| Real Life Strategies for Building Wealth

eat for less

How much did your dinner cost tonight?

Ours was about 4 euro (£3.20) for the three of us. And we are on holiday in this wonderful resort (pictures to follow tomorrow or the day after but watch this space). Eat for less by being a frugal artist works anywhere, any time.

We had spaghetti with fried pork and tomato sauce.

And we walked to the nearest little touristy town and found a SPAR where the prices are less than half of what they are in our little shop here. So we got in food that will be enough for three days – we’ve decided we’ll go to restaurants every fourth day.

Wen paid 46 euro for the food we bought; for comparison, last night our bill in the Pizzeria was 57 euro.

Not bad. Also, Portugal doesn’t seem to be expensive at the moment; an espresso is cheaper that it is on the Bulgarian sea coast.

Had to tell you, friend, we are doing well with our spending.

What is foraging?

When coming back from the SPAR we saw some people picking figs from a tree on the street. This put me in mind to tell you about our experience with foraging.

And I’ll be using ‘foraging’ in the broad sense of the word as using resources that are communal or as good as being communal. Strictly speaking, ‘foraging’ is defined as ‘searching for wild food resources’.

Foraging, as in the narrow definition, is what my Finish friend does when she scored the nearby hill for wild berries and mushrooms.

We don’t do that.

There are wild berries in the UK but we never get around to go and pick them. Mushrooms are such a dangerous thing and require so much knowledge that we don’t do this either (and I did eat a poisonous mushroom when little so know first-hand that having your stomach pumped out is no fun).

Our form of ‘foraging’ is contained to picking apples. Yep, after dealing with ten years of rotten apples on our drive we finally picked them and made something delicious.

You see, our neighbours have an apple tree: cooking apples. Some of its branches are over our drive and the neighbours are not interested in the apples on these.

Last Sunday we picked the apples and made apple sauce; this is delicious with roast pork, ham and other kinds of meat (I actually like it with chicken as well).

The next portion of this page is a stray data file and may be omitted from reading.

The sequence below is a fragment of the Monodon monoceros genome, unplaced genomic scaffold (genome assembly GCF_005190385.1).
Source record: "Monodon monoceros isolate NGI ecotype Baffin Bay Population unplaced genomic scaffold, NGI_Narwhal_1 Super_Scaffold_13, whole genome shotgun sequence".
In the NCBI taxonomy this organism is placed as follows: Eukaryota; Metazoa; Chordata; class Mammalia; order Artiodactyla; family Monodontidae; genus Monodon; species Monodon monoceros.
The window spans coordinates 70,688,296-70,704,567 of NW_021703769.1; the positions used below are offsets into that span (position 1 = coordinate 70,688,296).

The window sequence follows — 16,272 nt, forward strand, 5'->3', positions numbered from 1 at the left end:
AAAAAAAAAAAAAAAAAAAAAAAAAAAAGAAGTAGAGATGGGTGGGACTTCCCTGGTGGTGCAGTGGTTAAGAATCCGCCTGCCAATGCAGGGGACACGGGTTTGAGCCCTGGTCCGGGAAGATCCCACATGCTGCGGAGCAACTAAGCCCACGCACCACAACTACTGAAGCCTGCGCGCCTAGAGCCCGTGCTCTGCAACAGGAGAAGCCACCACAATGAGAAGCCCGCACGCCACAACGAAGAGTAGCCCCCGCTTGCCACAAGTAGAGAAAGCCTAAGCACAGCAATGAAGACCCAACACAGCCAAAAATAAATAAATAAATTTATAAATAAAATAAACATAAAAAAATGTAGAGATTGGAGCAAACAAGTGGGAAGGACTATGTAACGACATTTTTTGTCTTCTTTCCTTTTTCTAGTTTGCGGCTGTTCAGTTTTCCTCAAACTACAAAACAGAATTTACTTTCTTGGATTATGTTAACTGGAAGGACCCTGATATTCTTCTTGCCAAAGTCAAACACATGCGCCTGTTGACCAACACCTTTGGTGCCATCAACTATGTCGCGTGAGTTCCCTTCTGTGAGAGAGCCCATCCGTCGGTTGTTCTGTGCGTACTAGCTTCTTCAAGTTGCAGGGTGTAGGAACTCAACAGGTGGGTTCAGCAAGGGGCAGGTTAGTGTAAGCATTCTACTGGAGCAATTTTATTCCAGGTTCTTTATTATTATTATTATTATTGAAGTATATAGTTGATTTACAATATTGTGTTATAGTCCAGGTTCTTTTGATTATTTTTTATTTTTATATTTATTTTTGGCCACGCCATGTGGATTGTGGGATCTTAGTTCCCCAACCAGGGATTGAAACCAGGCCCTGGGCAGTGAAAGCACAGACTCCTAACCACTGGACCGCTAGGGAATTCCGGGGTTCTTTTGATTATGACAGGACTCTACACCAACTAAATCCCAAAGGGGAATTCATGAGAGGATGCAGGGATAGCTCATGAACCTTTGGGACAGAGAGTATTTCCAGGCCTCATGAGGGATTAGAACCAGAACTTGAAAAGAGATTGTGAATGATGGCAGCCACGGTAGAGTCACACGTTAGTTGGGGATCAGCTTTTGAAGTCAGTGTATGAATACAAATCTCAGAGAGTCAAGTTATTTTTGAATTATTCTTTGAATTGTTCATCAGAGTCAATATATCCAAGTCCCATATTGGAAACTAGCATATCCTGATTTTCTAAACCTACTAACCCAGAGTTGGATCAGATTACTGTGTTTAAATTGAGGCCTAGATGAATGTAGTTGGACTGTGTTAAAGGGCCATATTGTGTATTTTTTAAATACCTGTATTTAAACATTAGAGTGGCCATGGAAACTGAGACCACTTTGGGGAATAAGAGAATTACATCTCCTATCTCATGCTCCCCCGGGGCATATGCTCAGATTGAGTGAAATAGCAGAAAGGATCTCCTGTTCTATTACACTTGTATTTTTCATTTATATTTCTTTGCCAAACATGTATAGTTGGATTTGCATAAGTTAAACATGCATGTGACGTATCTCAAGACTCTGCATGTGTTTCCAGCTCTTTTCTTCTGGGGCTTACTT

How to make apple sauce?

Good apple sauce is made from cooking apples. These are the green ones that you can try to eat raw but I won’t recommend it – far too sour and hard.

Making apple sauce is easy and fast. These are the steps to follow:

  1. Peel the apples;
  2. Chop them in pieces;
  3. Place in a large pot (so that the apples are about an inch thick layer at the bottom; you can have the layer thicker but it will take longer to do);
  4. Sprinkle with sugar (1 tsp to every 200g of apples)
  5. Pour a bit of water (2 tbsp to every 200g of apples)
  6. Bring to the boil;
  7. Lower the heat and simmer until the apples have dissolved.

The most time consuming part of this is peeling the apples and you can use this trick if you wish:

You can put more sugar of you wish but keeping some of the tang of the cooking apples is the beauty of this sauce.

When the sauce has cooled down you can freeze it.

We use freezer bags (see the picture at the top of the post) but plastic boxes should be okay.

We did this last year as well and it was great to have ready, organic and homemade apple sauce in the freezer.


I know that apple sauce is not really expensive. I have also worked in a canning factory for a summer when I was in my teens and I know what happens in such places.

So, given choice between the apple sauce we make and apple sauce in a jar from the shop, guess what I’ll choose?

Do you have any experience with foraging? What have you collected and used? Share your recipe, please.